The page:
The sculptures call attention to their fracturability as vessels that refuse a mimetic performance of aliveness. While the work of firing appears to arrest plasticity, Yeo’s work demonstrates the incomplete possibility of this process by showing how momentary that coherence-becoming is. Crystalizing a moment in an ongoing process, Yeo’s pieces are in the process of collapsing at the same time that they look incomplete as if in the process of creation or in a stage of formation. While the unfired vessels might wear away (crumble) from the touch of handlers and the over-heated vessels might eventually shatter, they all become sand and recycle into the earth. It is this multidirectional energy flow that has generated my interest in thinking through Yeo’s ceramic works as alive and interlinked with the elemental poetics in her materials. Each stage in the sculptures’ production and circulation marks not their end but a point of regeneration.
Shifting Conversations is mindful of the extractive processes that despoil the elements necessary for ceramic making (earth/land and water), and does not abide by the illusions of completion and stability that are critical to imperial accumulation. Instead, Yeo’s practice engages with the materiality of these elements and attends to the cycles of their ongoing unfinishedness in a way that opens viewers to other interpretative possibilities. In drawing out the uncertain, always shifting potentialities of conversations Yeo’s pieces “work against the assumption that conversations can produce transparent transactions.”6 Alluding to improvisational practices so central to black expressive culture, the performative impulses that are embedded in these sculptures blur the relationship between composition, exhibition, and improvisation.The vases refuse established ceramic hierarchies, shifting us to a paradigm where difference has power.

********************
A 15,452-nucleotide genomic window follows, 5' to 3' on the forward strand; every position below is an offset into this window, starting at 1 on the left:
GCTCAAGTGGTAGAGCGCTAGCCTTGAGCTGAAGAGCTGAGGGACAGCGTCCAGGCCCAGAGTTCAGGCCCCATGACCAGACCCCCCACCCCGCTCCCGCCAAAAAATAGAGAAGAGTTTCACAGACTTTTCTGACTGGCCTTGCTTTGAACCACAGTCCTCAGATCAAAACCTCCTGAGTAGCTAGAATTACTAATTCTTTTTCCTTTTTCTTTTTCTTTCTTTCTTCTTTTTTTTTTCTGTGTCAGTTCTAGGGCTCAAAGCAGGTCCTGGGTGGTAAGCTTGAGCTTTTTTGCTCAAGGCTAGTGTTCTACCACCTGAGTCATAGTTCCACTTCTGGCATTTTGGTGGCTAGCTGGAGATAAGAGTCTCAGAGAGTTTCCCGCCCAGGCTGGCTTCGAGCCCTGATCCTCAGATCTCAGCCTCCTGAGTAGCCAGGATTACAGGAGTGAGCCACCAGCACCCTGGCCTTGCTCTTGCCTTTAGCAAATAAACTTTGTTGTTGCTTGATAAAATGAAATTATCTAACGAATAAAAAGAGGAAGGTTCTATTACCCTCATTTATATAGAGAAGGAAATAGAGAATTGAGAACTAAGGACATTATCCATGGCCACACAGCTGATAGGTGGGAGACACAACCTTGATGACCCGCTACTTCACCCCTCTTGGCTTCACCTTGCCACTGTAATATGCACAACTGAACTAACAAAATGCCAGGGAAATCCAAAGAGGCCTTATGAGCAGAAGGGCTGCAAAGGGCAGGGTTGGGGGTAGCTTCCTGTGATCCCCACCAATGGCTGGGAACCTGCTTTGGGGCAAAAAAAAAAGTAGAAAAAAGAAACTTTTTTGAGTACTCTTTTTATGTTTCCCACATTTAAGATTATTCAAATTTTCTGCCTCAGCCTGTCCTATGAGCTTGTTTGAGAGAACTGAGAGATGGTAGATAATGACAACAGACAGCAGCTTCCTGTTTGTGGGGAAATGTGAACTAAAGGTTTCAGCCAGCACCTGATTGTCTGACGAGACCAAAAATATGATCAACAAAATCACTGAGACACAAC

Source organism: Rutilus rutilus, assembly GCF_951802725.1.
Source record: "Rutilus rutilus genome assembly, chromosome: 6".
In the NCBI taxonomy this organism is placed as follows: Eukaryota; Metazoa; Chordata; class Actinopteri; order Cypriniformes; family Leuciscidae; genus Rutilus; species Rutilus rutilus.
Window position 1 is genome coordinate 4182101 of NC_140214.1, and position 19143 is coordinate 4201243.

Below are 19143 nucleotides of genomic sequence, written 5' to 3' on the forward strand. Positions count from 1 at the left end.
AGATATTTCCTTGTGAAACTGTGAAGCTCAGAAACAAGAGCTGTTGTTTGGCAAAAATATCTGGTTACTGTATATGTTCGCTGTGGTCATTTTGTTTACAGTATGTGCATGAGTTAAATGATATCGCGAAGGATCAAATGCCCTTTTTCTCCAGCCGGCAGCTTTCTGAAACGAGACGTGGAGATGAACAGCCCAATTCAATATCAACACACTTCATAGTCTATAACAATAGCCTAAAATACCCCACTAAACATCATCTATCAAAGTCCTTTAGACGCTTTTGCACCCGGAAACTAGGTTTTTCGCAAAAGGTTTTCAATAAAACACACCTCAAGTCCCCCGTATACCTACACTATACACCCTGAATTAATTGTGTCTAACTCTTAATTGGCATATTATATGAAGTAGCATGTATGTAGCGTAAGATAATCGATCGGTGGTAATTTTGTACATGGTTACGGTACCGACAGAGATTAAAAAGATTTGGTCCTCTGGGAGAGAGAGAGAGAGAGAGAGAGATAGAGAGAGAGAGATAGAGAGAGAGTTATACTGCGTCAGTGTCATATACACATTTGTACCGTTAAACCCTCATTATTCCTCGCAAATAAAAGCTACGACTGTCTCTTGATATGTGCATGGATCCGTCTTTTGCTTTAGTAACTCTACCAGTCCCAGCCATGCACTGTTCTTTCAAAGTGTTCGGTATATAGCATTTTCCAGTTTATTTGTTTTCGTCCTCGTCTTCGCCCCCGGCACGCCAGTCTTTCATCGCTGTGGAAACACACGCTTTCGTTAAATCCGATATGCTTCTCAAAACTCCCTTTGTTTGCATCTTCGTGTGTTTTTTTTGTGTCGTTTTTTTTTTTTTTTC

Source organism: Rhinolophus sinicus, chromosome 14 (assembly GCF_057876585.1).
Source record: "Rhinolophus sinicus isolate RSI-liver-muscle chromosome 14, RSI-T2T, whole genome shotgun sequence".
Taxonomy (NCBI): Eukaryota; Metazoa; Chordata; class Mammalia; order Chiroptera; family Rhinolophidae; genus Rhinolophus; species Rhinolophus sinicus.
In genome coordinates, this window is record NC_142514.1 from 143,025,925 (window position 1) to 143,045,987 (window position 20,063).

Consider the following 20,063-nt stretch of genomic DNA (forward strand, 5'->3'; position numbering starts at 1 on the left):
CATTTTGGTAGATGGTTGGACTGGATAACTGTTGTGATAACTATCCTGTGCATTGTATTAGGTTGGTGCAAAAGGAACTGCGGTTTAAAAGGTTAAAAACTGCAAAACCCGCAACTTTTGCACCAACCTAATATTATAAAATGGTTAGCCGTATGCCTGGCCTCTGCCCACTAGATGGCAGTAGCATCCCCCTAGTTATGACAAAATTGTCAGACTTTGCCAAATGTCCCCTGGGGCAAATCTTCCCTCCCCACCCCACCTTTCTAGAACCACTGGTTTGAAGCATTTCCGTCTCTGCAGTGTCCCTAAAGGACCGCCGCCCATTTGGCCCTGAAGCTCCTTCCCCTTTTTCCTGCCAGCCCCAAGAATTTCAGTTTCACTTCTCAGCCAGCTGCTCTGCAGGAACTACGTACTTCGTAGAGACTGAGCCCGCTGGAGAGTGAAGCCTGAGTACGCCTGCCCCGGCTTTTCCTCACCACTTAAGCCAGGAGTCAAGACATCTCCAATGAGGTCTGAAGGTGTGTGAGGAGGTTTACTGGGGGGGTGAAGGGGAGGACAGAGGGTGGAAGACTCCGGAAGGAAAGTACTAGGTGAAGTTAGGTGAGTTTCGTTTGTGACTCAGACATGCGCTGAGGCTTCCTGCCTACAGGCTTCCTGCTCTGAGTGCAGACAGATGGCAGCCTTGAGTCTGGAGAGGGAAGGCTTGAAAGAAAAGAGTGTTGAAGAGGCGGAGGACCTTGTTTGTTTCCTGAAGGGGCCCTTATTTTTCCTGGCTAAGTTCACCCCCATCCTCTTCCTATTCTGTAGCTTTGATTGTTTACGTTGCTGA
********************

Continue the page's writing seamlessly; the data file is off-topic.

The ways that Yeo’s ceramic practice confers value onto broken fragments can reconfigure our relations with blackness without (re)determining it as fixed or absolute.7 The sculptures offer a challenge to approaches that render blackness at once transparent (we already know what it is) and opaque (its history is difficult). Neither static nor broken, the vases offer a logic of incompleteness that asks us to think outside of the logic of a system. The transformative labour of turning these sculptures from clay to ceramic is still ongoing. Their aliveness indexes stillness as a process of formation. Yeo’s series asks us to sit with something that is unknowable.8
This is one of four essays from the eighteenth transmission of b.O.s. (Black One Shot). Read the other essays from this transmission here:
18.1/Carving Out Time/Brittany Webb
18.3/You Was Dancin Need To Be Marchin So You Can Dance Some More Later On/Anthony Reed
18.4/Blood on the Leaves/Brandy Monk-Payton
Lisa Uddin and Michael Boyce Gillespie have been collaborating since 2017 come hell or high water. Lisa is Associate Professor of Art History at Whitman College and wrote Zoo Renewal: White Flight and the Animal Ghetto (2015) and most recently, “Unknowing Wastelands in Noah Purifoy’s Desert Art Museum.” Michael will start in the fall of 2022 as Associate Professor of Cinema Studies at New York University. He is author of Film Blackness: American Cinema and the Idea of Black Film (2016) and most recently, consulting producer for the Criterion Collection release of Shaft.